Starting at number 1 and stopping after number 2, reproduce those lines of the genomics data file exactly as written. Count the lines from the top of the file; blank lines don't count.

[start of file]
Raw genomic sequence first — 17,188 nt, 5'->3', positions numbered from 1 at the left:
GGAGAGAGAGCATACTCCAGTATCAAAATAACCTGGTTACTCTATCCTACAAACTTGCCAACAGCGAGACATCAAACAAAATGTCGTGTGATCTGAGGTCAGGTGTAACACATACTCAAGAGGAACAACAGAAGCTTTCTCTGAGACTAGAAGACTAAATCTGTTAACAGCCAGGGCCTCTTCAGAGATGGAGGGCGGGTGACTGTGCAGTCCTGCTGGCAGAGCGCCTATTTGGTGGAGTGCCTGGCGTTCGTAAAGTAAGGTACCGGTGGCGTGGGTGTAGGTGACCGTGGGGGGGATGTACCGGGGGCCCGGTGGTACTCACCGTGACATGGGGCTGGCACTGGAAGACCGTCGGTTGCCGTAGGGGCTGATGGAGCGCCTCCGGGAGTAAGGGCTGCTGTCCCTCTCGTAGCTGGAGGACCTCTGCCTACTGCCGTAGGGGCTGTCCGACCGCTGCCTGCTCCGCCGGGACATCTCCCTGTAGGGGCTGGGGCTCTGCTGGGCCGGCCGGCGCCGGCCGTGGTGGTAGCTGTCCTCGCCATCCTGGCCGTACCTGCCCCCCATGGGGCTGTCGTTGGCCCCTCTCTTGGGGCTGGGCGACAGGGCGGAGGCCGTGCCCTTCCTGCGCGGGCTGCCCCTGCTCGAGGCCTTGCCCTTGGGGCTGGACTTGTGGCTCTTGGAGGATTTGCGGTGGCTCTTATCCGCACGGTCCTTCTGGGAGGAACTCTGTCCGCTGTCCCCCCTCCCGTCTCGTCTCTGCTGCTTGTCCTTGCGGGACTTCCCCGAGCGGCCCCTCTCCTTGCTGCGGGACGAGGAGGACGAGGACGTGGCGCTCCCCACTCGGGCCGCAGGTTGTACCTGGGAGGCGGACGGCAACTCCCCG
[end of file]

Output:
Raw genomic sequence first — 17,188 nt, 5'->3', positions numbered from 1 at the left:
GGAGAGAGAGCATACTCCAGTATCAAAATAACCTGGTTACTCTATCCTACAAACTTGCCAACAGCGAGACATCAAACAAAATGTCGTGTGATCTGAGGTCAGGTGTAACACATACTCAAGAGGAACAACAGAAGCTTTCTCTGAGACTAGAAGACTAAATCTGTTAACAGCCAGGGCCTCTTCAGAGATGGAGGGCGGGTGACTGTGCAGTCCTGCTGGCAGAGCGCCTATTTGGTGGAGTGCCTGGCGTTCGTAAAGTAAGGTACCGGTGGCGTGGGTGTAGGTGACCGTGGGGGGGATGTACCGGGGGCCCGGTGGTACTCACCGTGACATGGGGCTGGCACTGGAAGACCGTCGGTTGCCGTAGGGGCTGATGGAGCGCCTCCGGGAGTAAGGGCTGCTGTCCCTCTCGTAGCTGGAGGACCTCTGCCTACTGCCGTAGGGGCTGTCCGACCGCTGCCTGCTCCGCCGGGACATCTCCCTGTAGGGGCTGGGGCTCTGCTGGGCCGGCCGGCGCCGGCCGTGGTGGTAGCTGTCCTCGCCATCCTGGCCGTACCTGCCCCCCATGGGGCTGTCGTTGGCCCCTCTCTTGGGGCTGGGCGACAGGGCGGAGGCCGTGCCCTTCCTGCGCGGGCTGCCCCTGCTCGAGGCCTTGCCCTTGGGGCTGGACTTGTGGCTCTTGGAGGATTTGCGGTGGCTCTTATCCGCACGGTCCTTCTGGGAGGAACTCTGTCCGCTGTCCCCCCTCCCGTCTCGTCTCTGCTGCTTGTCCTTGCGGGACTTCCCCGAGCGGCCCCTCTCCTTGCTGCGGGACGAGGAGGACGAGGACGTGGCGCTCCCCACTCGGGCCGCAGGTTGTACCTGGGAGGCGGACGGCAACTCCCCG